Post details: Happy Campers
Permalink 06/18/08 09:50:37 pm
Surprise! Here I am! It's not very kind of me toward anyone who is actually
concerned about my welfare to write a big post about having my wisdom teeth
out and then disappear for a month, is it? I suppose I could spin you out
some yarn about horrible complications, hospitalization and a lengthy,
drawn-out recovery, far away from computers. Truthfully, though, with the
exception of a pretty big hole in my lower jaw where I think they used
dynamite to extract a particularly stubborn tooth, my recovery was just
about as smooth as it could be. I did go back once, because I was certain I
could see exposed bone way down in the bottom of that hole, only to discover
that it was just some of my lunch. The oral surgeon tried manfully not to
laugh at me, and sent me away with a nifty little syringe to rinse out that
Mostly, I've just been extra busy. We have a lot going on this month, and no
time to do anything extra. It's another one of those "sleeping optional"
One of the things that has kept me from the computer is the week that Lion
and I spent as counselors for Senior High church camp. What an incredible
experience! It's been a lot for me to digest, which is why it's taken me
half a week to get any of it into words. I'm going to try and limit myself
to just a few anecdotes (after the jump, so you don't have to read if you
don't want to), but I can't guarantee that it won't keep cropping up here
and there in my writing.
He is so very different from the other kids. So much of what they consider
normal, he might never experience. Lion and I exchange glances as he hovers
around the registration table, near the cluster of counselors. This week
is going to be more of a challenge than we thought. Both of us, Lion
especially, (as this boy is in his cabin) are envisioning a week spent
guarding him from the teasing of the other kids. He is so very different.
He ends up on a bunk above one of the biggest trouble makers in camp, a boy
uncomfortable with himself, trying desperately to prove himself a "big shot"
during his first year of Senior High camp. Lion girds himself for disaster.
And it never comes.
He is so different from them. He talks differently. He walks differently.
But every camper, without exception, treats him with dignity, kindness,
respect, and love. They help him read his Bible. They help him with some of
the more physically challenging activities throughout the week. They engage
him in conversation, and are genuinely interested in him, in his life. They
see him not as a target for ridicule, but as one more child of God.
He is so different from them. But here, he is the same.
I'm a spaz. I admit it freely. What I never realized is what an asset a
general sense of spazziness can be when counseling high school students. To
be truthful, I was actually kind of anxious about the whole idea. I mean,
after all, what if they didn't think I was cool? I wasn't a very popular
teen back in the day, and once you add in being just another dumb adult,
well, that's just dork squared.
I hadn't counted on my lovely co-counselor.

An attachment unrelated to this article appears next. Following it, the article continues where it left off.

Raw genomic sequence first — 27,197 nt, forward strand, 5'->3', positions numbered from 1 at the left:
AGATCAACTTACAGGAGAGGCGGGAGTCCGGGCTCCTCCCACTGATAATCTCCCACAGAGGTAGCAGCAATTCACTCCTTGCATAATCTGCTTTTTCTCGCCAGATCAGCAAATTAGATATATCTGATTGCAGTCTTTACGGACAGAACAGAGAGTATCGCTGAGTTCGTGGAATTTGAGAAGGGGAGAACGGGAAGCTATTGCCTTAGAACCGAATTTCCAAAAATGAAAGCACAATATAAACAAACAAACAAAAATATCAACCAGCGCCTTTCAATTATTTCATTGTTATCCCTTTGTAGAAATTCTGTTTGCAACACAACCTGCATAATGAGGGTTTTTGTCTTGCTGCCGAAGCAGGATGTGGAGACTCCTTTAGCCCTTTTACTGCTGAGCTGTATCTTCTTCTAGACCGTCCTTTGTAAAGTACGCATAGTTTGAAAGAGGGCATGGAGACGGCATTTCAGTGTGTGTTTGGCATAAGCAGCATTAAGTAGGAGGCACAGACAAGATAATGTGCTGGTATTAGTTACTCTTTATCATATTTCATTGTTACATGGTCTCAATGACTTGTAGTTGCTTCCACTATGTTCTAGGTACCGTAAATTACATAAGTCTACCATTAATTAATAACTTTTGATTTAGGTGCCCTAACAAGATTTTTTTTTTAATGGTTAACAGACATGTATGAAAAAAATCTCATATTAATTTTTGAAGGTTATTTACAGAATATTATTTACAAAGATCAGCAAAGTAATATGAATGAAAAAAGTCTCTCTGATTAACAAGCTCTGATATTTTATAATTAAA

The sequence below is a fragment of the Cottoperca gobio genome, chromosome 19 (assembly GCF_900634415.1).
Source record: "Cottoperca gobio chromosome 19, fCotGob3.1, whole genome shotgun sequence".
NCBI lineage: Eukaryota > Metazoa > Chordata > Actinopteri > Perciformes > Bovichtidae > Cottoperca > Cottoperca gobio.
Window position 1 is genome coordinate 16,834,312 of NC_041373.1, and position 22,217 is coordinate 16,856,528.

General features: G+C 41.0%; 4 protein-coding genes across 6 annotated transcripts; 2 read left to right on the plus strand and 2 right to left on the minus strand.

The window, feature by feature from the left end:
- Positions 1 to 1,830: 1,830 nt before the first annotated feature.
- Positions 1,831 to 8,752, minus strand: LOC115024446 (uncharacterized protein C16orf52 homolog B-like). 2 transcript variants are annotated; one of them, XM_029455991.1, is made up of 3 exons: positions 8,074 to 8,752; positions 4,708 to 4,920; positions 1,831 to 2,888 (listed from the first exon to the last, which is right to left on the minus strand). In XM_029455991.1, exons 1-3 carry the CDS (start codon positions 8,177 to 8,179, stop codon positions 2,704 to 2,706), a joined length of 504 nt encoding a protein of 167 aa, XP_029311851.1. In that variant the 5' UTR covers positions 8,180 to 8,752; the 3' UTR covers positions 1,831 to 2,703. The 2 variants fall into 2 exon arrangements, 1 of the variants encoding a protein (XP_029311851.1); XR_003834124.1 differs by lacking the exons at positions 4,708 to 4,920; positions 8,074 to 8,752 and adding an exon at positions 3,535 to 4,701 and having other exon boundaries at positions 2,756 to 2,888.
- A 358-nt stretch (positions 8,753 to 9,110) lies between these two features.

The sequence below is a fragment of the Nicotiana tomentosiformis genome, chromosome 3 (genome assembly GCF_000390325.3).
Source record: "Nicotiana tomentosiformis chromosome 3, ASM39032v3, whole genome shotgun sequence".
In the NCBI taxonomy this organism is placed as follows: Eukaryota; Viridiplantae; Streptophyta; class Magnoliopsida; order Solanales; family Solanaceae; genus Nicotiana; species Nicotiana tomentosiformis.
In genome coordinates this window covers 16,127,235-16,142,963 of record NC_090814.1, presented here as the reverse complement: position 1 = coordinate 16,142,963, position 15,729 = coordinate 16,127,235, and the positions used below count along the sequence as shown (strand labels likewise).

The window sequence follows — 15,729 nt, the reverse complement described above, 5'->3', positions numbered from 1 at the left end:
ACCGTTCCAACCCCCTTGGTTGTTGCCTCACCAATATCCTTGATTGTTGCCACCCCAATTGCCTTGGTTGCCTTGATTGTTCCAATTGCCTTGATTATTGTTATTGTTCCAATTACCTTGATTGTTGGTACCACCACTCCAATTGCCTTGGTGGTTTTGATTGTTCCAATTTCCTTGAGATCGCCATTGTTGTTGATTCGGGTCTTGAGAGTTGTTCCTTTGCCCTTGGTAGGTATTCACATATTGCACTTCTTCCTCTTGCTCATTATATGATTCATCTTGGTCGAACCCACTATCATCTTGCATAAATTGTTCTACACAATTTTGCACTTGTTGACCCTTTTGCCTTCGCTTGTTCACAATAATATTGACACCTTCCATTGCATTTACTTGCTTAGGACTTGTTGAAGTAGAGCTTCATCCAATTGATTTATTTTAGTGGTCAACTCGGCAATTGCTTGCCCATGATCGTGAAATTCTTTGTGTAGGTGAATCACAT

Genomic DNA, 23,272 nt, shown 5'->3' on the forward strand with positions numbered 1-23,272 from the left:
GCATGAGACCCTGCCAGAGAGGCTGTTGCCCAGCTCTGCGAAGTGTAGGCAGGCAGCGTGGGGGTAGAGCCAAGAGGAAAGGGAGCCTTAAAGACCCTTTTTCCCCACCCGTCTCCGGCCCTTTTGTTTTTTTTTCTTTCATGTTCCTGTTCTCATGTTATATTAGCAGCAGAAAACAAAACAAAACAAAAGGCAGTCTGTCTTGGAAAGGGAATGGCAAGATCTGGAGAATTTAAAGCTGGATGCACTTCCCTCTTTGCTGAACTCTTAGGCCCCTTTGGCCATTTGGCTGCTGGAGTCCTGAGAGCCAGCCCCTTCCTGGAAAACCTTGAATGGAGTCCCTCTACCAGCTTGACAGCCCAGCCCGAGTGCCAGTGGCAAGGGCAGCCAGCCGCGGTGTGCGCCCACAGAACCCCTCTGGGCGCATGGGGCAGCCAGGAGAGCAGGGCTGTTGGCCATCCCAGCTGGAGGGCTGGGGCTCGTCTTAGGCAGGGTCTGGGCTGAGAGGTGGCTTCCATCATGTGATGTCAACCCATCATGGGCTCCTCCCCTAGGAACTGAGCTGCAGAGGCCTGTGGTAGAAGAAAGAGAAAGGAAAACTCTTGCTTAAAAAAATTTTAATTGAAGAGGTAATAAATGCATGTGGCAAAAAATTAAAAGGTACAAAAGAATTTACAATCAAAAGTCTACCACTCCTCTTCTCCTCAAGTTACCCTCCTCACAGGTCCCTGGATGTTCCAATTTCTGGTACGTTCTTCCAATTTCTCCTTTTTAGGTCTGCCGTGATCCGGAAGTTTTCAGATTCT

The first night, before campers arrived, I staggered to my cabin under the
weight of the world's heaviest duffle bag, that I still wasn't sure had
everything I would need for the week (it didn't, by the way). There, on the
other side of the cabin, was a veritable shrine to organization. My
"roommate" had needed to return home for the evening, but before she had
gone, she had unpacked and set up her side of the cabin. Everything was
neat, tidy and accounted for. Here she was with real sheets on her mattress,
a neat set of stacking bins set up to be a multi-purposed night stand, and a
giant rolling tackle box for her curriculum materials; and there I was with
a sleeping bag, a duffle bag to prop my alarm clock on, and a notepad that I
was rapidly covering in my own illegible scrawl. Talk about the odd couple!
Luckily, it didn't take me long (like, say, until the next day) to realize
that all that organization was just a thin disguise for another spaz like
myself! Each morning we serenaded our campers awake, reveling in our
dorkiness, and each evening we defied lights out, just a little, to read
kids stories to our high school aged campers.
The funniest thing about it, though, is that even after a whole week of just
being goofy and out there, the campers in our cabin still referred me as the
So no, they didn't think I was a dork, and even if they did, they liked me
anyway. I had the greatest group of girls in my cabin, and I even got a
solid adult friendship out of the deal. What more could a ex-high school
misfit wish for?
During this past week, I kept hearing from other counselors, "You look so
peaceful." What I may have realized then, but couldn't put into words, is
that camp is like a hole in reality. Only, instead of the fabric of the
universe being rubbed thin, it is as if all the junk, and mud, and trouble
of everyday life is scraped away, to reveal God, right there where God
always is, if we only take the time to look. Returning to the "real world,"
I've tried to keep that perspective with me.
There is so much more. So much more. So many individual stories, so many
lessons, so many great people. But I think I will leave it here for now.
Like I said, it will keep cropping up, so if I think of something else, I
will try and write it, hopefully before another month has passed!